You may have read some alarming headlines May 16th, warning that Canada is in the top three G-10 countries most at risk of a housing “bust,” according to a new report from Goldman Sachs that was obtained by Bloomberg News.
For those who missed the wider media coverage (Financial Post story here and New Zealand Herald story here, as examples), the global investment bank analyzed real estate market conditions across the G-10 countries. It compared house-price levels using three metrics: the ratio of house prices to average rents, the ratio of average house prices to average household income and average house prices adjusted for inflation.
Goldman Sachs found that New Zealand was most at risk of what it describes as a housing “bust” following that country’s average real estate price rise of 60 per cent since 2010.
“Using an average of these measures, house prices in New Zealand appear the most overvalued, followed by Canada, Sweden, Australia and Norway,” said the report, according to Bloomberg.
Bloomberg adds that another graph in the report shows that New Zealand’s probability of a housing bust in the next two years is just over 40 per cent, with Sweden second at slightly over 35 per cent. The risk of a bust in Canada comes in third place at about 30 per cent.
Sounds alarming, doesn’t it?
Well, hold up a second. What exactly does it mean by a housing “bust”?
Closer examination of this story reveals that Goldman Sachs’ definition of a “bust” is when average house prices fall by five per cent or more, after adjusting for inflation.
Now, I don’t know about you, but that hardly seems like a bust to me. A fall in average prices of five per cent? We’ve seen that happen here in Vancouver over the past six months and prices have already almost completely recovered. I don’t think anybody would call that a “bust”. Even across the whole of Canada, a drop in average prices of five per cent would merely take us back a couple of months (average sale price for April $559,317, which is two per cent higher than March’s $548,517 and seven per cent more than February’s $519,521).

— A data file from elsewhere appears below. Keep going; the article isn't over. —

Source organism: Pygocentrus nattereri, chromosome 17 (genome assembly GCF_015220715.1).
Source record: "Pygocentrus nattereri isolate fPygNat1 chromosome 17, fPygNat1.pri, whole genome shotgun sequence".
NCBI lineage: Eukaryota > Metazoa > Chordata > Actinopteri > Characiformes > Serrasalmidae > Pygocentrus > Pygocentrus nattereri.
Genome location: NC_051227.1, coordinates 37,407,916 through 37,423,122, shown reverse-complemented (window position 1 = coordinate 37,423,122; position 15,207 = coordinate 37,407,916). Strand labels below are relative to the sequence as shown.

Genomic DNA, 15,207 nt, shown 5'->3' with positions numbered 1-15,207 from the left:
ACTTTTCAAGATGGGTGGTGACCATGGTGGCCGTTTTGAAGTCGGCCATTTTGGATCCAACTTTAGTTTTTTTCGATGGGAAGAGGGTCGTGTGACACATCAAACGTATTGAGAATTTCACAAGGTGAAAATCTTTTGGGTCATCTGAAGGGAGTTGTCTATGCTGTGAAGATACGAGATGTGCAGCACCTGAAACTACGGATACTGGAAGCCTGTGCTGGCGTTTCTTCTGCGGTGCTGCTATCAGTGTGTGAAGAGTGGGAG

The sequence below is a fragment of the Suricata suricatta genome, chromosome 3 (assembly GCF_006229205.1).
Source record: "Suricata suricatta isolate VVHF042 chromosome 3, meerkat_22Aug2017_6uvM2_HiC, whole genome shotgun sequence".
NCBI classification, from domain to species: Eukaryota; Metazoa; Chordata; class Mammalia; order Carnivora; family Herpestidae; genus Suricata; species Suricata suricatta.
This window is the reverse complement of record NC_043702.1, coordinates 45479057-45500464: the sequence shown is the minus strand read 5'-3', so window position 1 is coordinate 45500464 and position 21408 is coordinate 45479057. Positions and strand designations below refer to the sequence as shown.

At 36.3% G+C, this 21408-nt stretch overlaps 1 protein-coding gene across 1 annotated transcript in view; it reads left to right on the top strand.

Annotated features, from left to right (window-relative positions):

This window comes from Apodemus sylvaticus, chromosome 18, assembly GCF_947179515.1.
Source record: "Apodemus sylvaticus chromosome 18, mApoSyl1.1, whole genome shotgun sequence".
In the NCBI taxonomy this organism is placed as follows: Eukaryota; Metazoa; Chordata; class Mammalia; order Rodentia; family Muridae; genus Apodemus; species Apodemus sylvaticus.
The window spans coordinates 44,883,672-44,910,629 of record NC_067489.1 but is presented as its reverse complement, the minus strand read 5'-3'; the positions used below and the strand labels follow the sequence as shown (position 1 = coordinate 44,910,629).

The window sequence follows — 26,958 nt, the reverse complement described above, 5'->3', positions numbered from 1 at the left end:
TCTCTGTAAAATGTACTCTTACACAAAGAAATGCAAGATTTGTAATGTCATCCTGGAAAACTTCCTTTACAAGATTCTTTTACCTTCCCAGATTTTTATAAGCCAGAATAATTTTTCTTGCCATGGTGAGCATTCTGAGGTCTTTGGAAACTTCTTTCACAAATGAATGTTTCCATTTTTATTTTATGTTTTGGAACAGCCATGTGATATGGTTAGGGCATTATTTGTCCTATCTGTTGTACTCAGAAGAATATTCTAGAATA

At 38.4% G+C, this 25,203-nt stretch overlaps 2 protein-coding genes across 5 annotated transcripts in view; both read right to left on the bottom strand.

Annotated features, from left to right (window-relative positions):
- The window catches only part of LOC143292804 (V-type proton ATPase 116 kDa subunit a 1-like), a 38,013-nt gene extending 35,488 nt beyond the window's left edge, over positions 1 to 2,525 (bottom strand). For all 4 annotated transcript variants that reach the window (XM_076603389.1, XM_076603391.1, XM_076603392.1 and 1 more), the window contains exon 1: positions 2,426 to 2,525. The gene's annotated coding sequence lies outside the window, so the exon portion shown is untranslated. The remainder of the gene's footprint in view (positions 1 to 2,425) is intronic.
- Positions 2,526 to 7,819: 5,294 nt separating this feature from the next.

Further, Goldman’s report puts the “risk” of this happening in Canada at around 30 per cent. So, what the bank is essentially saying is that there is a 70 per cent probability of Canadian real estate prices not falling as much as five per cent over the next two years. Indeed, a 70 per cent chance that prices will do anything between falling less than five per cent and increasing by, well, any percentage you could name.
Come on, Goldman. That’s hardly enough to have us quaking in our boots.
Bloomberg cites that Goldman’s report also said, “Australia, Norway and Canada appear overbuilt,” with home-building activity outstripping the demographic demand for housing. Really? Tell that to all the people who are trying to get their hands on a home in Metro Vancouver and Greater Toronto.
And the real kicker? Bloomberg graciously points out that Goldman Sachs admitted its model is “just one tool” in measuring housing market risk and that it has “a few key drawbacks,” including predicting housing busts too often.
I’ll leave you to draw your own conclusions.